You see, even as long as I've been teaching in China, I still have lessons I need to learn as well. I know for certain that this wasn't the first lesson I've encountered in my teaching career and it also surely won't be the last. It's learning from these lessons, however, that allow us to improve and be the best that we can be.
Let me first clarify one thing. I haven't been a teacher these past 9 years without lesson planning. I do it all the time, all teachers do (or at least should). For me personally, it's more about creating a sense of structure; having it written down on paper helps make it clearer in my head as well. What I didn't really put much thought into though was exactly how much detail one must put into a plan to ensure an effective and workable lesson aimed at pre-school kids. I'd always thought to myself "Some cute, little 2-3 year olds? How hard can it be to create fun and engaging activities???"
How wrong I was...
The headless elephant in the room
That's not to say that I don't like the job; the kids are a veritable joy to be around. It just means that I face a plethora of new lessons on an almost daily basis. My most recent lesson here centers around elephants.
As simple as 'CTRL+X' and 'CTRL+V'
The evening before my amazing 'Cut and Paste Elephant' class (not my idea by the way but something I got from a very, VERY handy website called www.education.com). A pretty simple lesson; the children had to first cut out the individual elephant parts before then gluing them onto a piece of paper, ideally so that they resembled an actual elephant and not something from the deep, dark abyss. I was excited by the prospects of the following day and the fun that would be had by all...
...until I got there...
...and jumped straight in at the deep end, expecting them to cut around noses and tails, as opposed to cutting them off entirely (which I think one kid almost accomplished within seconds of receiving his child safety scissors). It was amid all this craziness that I said to myself "Probably should have checked they could cut first eh?". What ensued was a good 30 minutes of trying to teach them how to hold scissors and then get them to practice cutting up scraps of paper first. Time was running out however with snack time rearing its tasty, apple shaped head. So like any teacher would have done in this situation...
I ended up sitting in the corner, cutting up and preparing all the elephant pieces whilst they chowed on apple slices. Not my finest hour but it did lead to a much smoother second half of class. To my delight they were professionals when it came to the art of the glue stick. We managed to attach all the pieces together with minimum help from the assistants and had a collection of 4 very fine looking elephants in no time flat. The children were delighted with the end results and, likewise, so was I.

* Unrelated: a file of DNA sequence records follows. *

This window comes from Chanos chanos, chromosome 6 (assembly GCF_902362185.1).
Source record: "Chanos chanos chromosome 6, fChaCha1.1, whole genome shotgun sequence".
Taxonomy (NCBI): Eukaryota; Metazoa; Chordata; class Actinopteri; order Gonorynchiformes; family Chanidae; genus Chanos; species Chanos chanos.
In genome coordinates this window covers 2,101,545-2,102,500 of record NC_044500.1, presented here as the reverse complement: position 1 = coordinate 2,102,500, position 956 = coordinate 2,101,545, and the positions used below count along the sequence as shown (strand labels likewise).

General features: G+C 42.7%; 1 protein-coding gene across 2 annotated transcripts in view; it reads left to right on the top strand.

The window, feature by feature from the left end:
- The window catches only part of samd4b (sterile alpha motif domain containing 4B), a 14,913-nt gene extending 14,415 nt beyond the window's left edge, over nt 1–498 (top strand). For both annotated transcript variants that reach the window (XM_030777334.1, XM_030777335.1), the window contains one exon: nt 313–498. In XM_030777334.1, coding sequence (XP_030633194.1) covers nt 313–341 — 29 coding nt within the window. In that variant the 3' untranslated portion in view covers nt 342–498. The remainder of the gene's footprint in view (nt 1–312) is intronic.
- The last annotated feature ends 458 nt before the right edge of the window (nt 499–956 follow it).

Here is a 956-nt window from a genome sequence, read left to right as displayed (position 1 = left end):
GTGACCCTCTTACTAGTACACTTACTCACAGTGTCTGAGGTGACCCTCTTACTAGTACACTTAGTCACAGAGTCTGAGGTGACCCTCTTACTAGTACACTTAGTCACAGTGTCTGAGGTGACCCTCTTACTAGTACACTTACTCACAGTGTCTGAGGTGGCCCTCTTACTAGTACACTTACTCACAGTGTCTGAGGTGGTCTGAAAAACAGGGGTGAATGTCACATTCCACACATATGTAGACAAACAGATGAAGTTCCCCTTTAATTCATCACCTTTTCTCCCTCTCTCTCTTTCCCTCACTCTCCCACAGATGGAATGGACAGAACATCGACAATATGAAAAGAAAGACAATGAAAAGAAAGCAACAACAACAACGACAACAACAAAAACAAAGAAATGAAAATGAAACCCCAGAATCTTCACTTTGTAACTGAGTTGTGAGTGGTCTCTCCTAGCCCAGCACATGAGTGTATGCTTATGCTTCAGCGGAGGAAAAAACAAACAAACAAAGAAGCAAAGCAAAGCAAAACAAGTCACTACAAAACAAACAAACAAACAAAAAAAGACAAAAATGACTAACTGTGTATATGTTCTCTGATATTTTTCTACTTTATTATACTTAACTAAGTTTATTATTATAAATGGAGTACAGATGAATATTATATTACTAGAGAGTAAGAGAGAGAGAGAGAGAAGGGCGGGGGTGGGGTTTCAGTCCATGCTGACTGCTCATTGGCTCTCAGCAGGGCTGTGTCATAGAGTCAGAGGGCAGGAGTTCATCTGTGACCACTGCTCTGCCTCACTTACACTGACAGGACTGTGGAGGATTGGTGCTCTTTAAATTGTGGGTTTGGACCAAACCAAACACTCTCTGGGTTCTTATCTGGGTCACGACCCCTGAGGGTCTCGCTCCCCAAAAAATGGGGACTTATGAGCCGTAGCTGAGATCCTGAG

The moral of the story
Lesson plan, lesson plan, lesson plan.
With an age group as young as the one I currently teach I've got to constantly ask myself 'Can they do this?', 'What things could possibly go wrong when they attempt this?', 'What do I do if things go wrong after they've failed in their attempt at this?'. When I plan my classes I need to look at every step and gauge how difficult I think it will be for them to accomplish. If it's likely too difficult then I need to include a set of simpler steps in my plan before we jump straight in. I also need to adapt to the different needs and personalities of my students; some are more capable than others, some lose focus easier. It's not just planning what you will teach that counts but also how you will teach it.
Lesson planning isn't necessarily just planning separate blocks, or classes. Certain skills need to be slowly taught over the course of a few days or weeks. I'm sure my kids could manage the cutting elements of this class if I'd just provided the opportunity to learn how through a series of simple yet increasingly difficult classes.
These ideas are not just limited to pre-school children either, the same can be said for students of all ages. The act of cutting scissors for a 2 year old and the act of preparing a speech in English for a 15 year old are identical in that they must progress slowly in well laid out steps and over the course of well planned out classes. Only then can they be successful and only then can you be successful through their success.
A well designed plan is your lifeline in the classroom. Don't ever take it for granted, no matter how experienced you are. Now have a look at some wonderfully designed elephants:
Our wonderful edcentric team, both staff and interns, come together to create blog posts on all things China, to better provide an insight into life in this fascinating country.